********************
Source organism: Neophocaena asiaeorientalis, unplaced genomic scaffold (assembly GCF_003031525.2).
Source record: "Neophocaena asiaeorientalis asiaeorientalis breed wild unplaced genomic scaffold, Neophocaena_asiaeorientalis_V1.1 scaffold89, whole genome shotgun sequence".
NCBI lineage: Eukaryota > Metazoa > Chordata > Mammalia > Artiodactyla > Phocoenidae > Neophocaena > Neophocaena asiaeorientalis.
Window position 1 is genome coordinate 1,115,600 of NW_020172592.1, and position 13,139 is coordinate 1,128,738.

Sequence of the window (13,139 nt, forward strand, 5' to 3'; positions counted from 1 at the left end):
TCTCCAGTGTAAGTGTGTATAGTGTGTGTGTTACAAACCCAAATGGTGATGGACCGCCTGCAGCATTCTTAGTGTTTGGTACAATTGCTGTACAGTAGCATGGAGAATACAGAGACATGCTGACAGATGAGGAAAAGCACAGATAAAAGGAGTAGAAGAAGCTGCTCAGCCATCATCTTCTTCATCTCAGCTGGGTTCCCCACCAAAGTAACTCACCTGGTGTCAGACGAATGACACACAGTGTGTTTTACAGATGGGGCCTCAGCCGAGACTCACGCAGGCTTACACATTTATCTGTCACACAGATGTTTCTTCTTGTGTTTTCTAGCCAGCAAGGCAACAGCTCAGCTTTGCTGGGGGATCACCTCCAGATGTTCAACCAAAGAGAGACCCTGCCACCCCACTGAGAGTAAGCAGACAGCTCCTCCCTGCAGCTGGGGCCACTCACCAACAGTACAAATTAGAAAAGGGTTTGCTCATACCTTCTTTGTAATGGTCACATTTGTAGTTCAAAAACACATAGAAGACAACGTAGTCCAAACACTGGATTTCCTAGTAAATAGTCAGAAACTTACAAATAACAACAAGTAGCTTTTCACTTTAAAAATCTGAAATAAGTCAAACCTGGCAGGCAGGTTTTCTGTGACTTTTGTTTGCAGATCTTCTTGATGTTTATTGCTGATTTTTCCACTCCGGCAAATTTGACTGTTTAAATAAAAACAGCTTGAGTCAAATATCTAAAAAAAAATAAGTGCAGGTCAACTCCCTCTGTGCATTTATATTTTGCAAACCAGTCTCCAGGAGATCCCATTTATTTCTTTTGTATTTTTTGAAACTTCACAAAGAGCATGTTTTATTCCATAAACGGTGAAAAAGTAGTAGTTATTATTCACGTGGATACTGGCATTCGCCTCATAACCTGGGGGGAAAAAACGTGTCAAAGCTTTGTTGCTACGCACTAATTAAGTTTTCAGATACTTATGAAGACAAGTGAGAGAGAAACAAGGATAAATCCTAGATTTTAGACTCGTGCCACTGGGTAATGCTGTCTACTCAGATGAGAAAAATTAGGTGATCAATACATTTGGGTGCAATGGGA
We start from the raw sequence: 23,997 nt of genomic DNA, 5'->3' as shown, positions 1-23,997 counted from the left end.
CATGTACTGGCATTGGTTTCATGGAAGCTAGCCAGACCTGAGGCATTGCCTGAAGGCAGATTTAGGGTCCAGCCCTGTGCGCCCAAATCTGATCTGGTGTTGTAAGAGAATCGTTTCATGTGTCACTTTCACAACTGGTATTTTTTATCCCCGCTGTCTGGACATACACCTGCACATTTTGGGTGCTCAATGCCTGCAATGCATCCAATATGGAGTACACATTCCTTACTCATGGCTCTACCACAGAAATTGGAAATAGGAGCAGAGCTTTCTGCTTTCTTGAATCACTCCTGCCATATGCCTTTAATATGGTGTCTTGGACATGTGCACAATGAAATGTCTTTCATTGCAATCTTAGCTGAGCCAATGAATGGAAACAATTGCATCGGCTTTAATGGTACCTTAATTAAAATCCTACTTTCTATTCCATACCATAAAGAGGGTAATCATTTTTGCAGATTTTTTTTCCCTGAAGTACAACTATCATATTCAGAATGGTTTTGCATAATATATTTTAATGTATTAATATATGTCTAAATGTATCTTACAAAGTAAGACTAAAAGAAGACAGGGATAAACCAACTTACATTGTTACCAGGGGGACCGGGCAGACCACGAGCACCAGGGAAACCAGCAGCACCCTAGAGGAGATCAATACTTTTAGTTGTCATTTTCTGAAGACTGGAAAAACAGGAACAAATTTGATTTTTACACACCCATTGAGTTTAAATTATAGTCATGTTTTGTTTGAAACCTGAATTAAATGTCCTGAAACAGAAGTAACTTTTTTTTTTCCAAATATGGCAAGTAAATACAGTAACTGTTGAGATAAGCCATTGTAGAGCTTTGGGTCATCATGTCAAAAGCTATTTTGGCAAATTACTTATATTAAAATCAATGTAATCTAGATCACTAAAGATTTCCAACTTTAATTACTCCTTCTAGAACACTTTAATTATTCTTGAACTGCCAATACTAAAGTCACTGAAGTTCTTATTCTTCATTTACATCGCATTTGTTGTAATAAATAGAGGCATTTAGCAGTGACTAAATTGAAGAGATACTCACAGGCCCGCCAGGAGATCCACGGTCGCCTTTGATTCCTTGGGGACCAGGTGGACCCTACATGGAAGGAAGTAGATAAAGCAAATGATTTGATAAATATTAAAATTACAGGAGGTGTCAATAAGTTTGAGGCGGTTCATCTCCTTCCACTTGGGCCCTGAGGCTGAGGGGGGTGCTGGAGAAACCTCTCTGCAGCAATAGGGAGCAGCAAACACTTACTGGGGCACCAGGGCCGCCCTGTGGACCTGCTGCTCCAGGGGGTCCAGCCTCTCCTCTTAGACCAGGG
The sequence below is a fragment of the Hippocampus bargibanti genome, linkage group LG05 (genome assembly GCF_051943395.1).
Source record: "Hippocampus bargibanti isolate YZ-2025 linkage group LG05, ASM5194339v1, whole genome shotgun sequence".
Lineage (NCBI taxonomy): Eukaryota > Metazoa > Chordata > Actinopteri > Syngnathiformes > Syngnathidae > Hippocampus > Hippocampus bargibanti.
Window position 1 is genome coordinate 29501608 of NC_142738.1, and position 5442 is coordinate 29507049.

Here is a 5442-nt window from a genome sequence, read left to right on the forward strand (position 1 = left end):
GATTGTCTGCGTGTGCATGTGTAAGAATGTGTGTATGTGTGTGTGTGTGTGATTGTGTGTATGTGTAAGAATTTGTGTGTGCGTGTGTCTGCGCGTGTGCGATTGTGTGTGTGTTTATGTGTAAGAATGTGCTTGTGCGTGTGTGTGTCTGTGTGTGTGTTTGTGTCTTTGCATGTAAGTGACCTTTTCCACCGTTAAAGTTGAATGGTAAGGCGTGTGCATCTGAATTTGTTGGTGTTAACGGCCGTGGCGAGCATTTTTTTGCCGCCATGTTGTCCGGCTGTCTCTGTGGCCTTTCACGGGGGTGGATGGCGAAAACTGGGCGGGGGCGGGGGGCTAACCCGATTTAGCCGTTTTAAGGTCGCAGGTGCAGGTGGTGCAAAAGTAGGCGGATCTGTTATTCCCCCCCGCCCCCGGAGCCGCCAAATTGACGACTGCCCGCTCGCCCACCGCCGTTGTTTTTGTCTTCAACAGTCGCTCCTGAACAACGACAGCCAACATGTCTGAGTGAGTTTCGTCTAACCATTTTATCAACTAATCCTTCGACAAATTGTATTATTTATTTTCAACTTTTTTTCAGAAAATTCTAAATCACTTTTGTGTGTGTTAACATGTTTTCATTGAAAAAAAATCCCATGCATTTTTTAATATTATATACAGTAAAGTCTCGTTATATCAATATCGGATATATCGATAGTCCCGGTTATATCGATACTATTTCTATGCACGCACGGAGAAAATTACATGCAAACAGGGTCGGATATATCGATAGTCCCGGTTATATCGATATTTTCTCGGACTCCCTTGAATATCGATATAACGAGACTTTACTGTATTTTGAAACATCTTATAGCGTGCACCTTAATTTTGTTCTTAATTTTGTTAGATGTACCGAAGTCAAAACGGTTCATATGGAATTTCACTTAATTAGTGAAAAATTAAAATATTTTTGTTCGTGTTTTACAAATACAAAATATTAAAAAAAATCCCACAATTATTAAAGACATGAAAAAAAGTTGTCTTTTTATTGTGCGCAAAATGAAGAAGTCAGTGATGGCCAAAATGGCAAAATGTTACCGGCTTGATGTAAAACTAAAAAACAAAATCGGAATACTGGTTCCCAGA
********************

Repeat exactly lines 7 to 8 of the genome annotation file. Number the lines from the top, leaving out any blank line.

We start from the raw sequence: 23,997 nt of genomic DNA, 5'->3' as shown, positions 1-23,997 counted from the left end.
CATGTACTGGCATTGGTTTCATGGAAGCTAGCCAGACCTGAGGCATTGCCTGAAGGCAGATTTAGGGTCCAGCCCTGTGCGCCCAAATCTGATCTGGTGTTGTAAGAGAATCGTTTCATGTGTCACTTTCACAACTGGTATTTTTTATCCCCGCTGTCTGGACATACACCTGCACATTTTGGGTGCTCAATGCCTGCAATGCATCCAATATGGAGTACACATTCCTTACTCATGGCTCTACCACAGAAATTGGAAATAGGAGCAGAGCTTTCTGCTTTCTTGAATCACTCCTGCCATATGCCTTTAATATGGTGTCTTGGACATGTGCACAATGAAATGTCTTTCATTGCAATCTTAGCTGAGCCAATGAATGGAAACAATTGCATCGGCTTTAATGGTACCTTAATTAAAATCCTACTTTCTATTCCATACCATAAAGAGGGTAATCATTTTTGCAGATTTTTTTTCCCTGAAGTACAACTATCATATTCAGAATGGTTTTGCATAATATATTTTAATGTATTAATATATGTCTAAATGTATCTTACAAAGTAAGACTAAAAGAAGACAGGGATAAACCAACTTACATTGTTACCAGGGGGACCGGGCAGACCACGAGCACCAGGGAAACCAGCAGCACCCTAGAGGAGATCAATACTTTTAGTTGTCATTTTCTGAAGACTGGAAAAACAGGAACAAATTTGATTTTTACACACCCATTGAGTTTAAATTATAGTCATGTTTTGTTTGAAACCTGAATTAAATGTCCTGAAACAGAAGTAACTTTTTTTTTTCCAAATATGGCAAGTAAATACAGTAACTGTTGAGATAAGCCATTGTAGAGCTTTGGGTCATCATGTCAAAAGCTATTTTGGCAAATTACTTATATTAAAATCAATGTAATCTAGATCACTAAAGATTTCCAACTTTAATTACTCCTTCTAGAACACTTTAATTATTCTTGAACTGCCAATACTAAAGTCACTGAAGTTCTTATTCTTCATTTACATCGCATTTGTTGTAATAAATAGAGGCATTTAGCAGTGACTAAATTGAAGAGATACTCACAGGCCCGCCAGGAGATCCACGGTCGCCTTTGATTCCTTGGGGACCAGGTGGACCCTACATGGAAGGAAGTAGATAAAGCAAATGATTTGATAAATATTAAAATTACAGGAGGTGTCAATAAGTTTGAGGCGGTTCATCTCCTTCCACTTGGGCCCTGAGGCTGAGGGGGGTGCTGGAGAAACCTCTCTGCAGCAATAGGGAGCAGCAAACACTTACTGGGGCACCAGGGCCGCCCTGTGGACCTGCTGCTCCAGGGGGTCCAGCCTCTCCTCTTAGACCAGGG